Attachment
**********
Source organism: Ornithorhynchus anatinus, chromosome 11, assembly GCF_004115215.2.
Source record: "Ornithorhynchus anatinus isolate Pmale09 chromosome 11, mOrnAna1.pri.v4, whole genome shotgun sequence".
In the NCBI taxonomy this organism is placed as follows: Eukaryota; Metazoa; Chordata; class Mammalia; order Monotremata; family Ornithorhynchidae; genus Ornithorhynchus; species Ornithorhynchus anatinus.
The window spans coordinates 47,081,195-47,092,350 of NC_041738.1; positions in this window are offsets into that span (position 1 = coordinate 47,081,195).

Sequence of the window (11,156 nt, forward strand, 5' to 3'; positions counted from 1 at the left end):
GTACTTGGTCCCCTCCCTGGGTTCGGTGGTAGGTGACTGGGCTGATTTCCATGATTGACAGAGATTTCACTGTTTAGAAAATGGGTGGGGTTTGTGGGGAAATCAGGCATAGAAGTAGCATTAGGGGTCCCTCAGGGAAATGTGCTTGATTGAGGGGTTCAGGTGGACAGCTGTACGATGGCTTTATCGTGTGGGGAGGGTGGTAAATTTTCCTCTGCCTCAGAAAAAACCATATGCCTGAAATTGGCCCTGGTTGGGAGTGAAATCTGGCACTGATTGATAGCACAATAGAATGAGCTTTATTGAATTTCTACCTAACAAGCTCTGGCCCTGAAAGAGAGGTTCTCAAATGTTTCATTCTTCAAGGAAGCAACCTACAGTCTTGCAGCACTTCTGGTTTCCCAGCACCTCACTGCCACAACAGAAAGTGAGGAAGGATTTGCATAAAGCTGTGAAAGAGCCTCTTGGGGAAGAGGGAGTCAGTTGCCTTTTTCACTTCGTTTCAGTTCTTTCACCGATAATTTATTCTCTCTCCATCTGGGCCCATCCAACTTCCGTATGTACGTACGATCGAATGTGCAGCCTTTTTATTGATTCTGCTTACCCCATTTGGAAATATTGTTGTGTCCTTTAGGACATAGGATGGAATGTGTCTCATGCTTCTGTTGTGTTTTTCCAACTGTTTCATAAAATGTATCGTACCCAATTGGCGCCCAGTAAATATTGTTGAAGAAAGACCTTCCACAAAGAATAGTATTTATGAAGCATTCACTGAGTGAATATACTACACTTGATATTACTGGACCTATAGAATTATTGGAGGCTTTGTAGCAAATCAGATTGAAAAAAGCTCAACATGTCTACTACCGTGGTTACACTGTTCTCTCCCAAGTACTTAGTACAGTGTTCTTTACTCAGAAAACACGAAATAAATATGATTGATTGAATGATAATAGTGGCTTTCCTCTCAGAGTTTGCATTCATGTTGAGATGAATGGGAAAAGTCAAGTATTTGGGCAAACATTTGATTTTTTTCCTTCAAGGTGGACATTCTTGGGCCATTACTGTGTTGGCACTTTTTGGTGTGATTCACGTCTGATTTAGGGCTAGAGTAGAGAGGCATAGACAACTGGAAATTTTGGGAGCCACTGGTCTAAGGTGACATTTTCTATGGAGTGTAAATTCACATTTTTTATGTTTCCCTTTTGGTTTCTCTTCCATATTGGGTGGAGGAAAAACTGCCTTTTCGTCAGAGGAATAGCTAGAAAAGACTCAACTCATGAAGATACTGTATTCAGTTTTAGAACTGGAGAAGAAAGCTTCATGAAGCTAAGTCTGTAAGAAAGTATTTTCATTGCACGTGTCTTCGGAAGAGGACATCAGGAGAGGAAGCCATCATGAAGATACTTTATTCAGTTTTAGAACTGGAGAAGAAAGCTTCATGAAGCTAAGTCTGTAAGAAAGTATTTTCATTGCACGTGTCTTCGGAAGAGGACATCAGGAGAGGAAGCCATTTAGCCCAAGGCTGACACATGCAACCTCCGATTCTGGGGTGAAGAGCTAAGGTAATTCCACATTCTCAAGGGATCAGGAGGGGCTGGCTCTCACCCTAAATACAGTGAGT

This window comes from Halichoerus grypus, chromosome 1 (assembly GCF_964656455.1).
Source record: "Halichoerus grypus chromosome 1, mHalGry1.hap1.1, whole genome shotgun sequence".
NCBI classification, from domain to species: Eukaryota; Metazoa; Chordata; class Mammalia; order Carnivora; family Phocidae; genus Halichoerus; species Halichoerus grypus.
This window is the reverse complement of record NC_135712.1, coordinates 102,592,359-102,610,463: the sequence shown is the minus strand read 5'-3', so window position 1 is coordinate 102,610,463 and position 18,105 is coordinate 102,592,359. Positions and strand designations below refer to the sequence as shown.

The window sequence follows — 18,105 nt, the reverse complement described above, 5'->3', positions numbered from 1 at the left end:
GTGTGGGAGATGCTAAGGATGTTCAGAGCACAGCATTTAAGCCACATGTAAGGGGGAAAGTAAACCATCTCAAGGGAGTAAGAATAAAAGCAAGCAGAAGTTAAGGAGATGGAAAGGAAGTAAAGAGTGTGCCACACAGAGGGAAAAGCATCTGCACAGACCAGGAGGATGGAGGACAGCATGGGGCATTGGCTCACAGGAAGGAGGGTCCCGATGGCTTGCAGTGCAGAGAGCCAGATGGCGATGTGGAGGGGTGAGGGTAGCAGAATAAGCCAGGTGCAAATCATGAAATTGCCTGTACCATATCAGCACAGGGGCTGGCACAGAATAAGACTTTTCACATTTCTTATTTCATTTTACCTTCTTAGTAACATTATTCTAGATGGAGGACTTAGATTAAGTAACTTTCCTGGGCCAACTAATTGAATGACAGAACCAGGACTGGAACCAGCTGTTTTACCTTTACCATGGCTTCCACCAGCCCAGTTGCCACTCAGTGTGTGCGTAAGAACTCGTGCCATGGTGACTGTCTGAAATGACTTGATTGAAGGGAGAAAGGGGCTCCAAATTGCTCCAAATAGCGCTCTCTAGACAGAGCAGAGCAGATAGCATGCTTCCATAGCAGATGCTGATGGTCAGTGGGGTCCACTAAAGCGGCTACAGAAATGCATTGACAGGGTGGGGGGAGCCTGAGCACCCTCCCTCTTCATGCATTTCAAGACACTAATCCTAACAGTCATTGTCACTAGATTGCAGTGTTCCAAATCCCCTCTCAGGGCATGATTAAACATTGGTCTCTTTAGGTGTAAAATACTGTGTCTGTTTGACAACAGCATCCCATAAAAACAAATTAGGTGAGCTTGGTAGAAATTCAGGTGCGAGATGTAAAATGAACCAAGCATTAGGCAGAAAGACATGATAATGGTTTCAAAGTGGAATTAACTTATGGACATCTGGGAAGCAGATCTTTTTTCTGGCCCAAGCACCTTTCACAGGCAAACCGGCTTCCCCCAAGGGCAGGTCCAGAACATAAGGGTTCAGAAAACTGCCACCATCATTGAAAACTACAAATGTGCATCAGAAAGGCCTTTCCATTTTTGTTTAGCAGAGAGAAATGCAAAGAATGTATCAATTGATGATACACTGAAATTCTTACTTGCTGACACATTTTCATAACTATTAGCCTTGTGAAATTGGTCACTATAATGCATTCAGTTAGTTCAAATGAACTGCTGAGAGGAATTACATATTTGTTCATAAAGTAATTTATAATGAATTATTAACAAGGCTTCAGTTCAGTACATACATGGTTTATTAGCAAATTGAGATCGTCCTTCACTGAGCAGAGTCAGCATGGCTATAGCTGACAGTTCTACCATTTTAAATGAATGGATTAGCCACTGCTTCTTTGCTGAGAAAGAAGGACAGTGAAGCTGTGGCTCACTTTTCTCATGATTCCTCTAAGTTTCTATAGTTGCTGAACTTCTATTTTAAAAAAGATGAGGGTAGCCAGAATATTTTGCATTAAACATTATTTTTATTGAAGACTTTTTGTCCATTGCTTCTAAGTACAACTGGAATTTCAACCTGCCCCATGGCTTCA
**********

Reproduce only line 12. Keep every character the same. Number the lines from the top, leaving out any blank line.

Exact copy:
GTGTGGGAGATGCTAAGGATGTTCAGAGCACAGCATTTAAGCCACATGTAAGGGGGAAAGTAAACCATCTCAAGGGAGTAAGAATAAAAGCAAGCAGAAGTTAAGGAGATGGAAAGGAAGTAAAGAGTGTGCCACACAGAGGGAAAAGCATCTGCACAGACCAGGAGGATGGAGGACAGCATGGGGCATTGGCTCACAGGAAGGAGGGTCCCGATGGCTTGCAGTGCAGAGAGCCAGATGGCGATGTGGAGGGGTGAGGGTAGCAGAATAAGCCAGGTGCAAATCATGAAATTGCCTGTACCATATCAGCACAGGGGCTGGCACAGAATAAGACTTTTCACATTTCTTATTTCATTTTACCTTCTTAGTAACATTATTCTAGATGGAGGACTTAGATTAAGTAACTTTCCTGGGCCAACTAATTGAATGACAGAACCAGGACTGGAACCAGCTGTTTTACCTTTACCATGGCTTCCACCAGCCCAGTTGCCACTCAGTGTGTGCGTAAGAACTCGTGCCATGGTGACTGTCTGAAATGACTTGATTGAAGGGAGAAAGGGGCTCCAAATTGCTCCAAATAGCGCTCTCTAGACAGAGCAGAGCAGATAGCATGCTTCCATAGCAGATGCTGATGGTCAGTGGGGTCCACTAAAGCGGCTACAGAAATGCATTGACAGGGTGGGGGGAGCCTGAGCACCCTCCCTCTTCATGCATTTCAAGACACTAATCCTAACAGTCATTGTCACTAGATTGCAGTGTTCCAAATCCCCTCTCAGGGCATGATTAAACATTGGTCTCTTTAGGTGTAAAATACTGTGTCTGTTTGACAACAGCATCCCATAAAAACAAATTAGGTGAGCTTGGTAGAAATTCAGGTGCGAGATGTAAAATGAACCAAGCATTAGGCAGAAAGACATGATAATGGTTTCAAAGTGGAATTAACTTATGGACATCTGGGAAGCAGATCTTTTTTCTGGCCCAAGCACCTTTCACAGGCAAACCGGCTTCCCCCAAGGGCAGGTCCAGAACATAAGGGTTCAGAAAACTGCCACCATCATTGAAAACTACAAATGTGCATCAGAAAGGCCTTTCCATTTTTGTTTAGCAGAGAGAAATGCAAAGAATGTATCAATTGATGATACACTGAAATTCTTACTTGCTGACACATTTTCATAACTATTAGCCTTGTGAAATTGGTCACTATAATGCATTCAGTTAGTTCAAATGAACTGCTGAGAGGAATTACATATTTGTTCATAAAGTAATTTATAATGAATTATTAACAAGGCTTCAGTTCAGTACATACATGGTTTATTAGCAAATTGAGATCGTCCTTCACTGAGCAGAGTCAGCATGGCTATAGCTGACAGTTCTACCATTTTAAATGAATGGATTAGCCACTGCTTCTTTGCTGAGAAAGAAGGACAGTGAAGCTGTGGCTCACTTTTCTCATGATTCCTCTAAGTTTCTATAGTTGCTGAACTTCTATTTTAAAAAAGATGAGGGTAGCCAGAATATTTTGCATTAAACATTATTTTTATTGAAGACTTTTTGTCCATTGCTTCTAAGTACAACTGGAATTTCAACCTGCCCCATGGCTTCA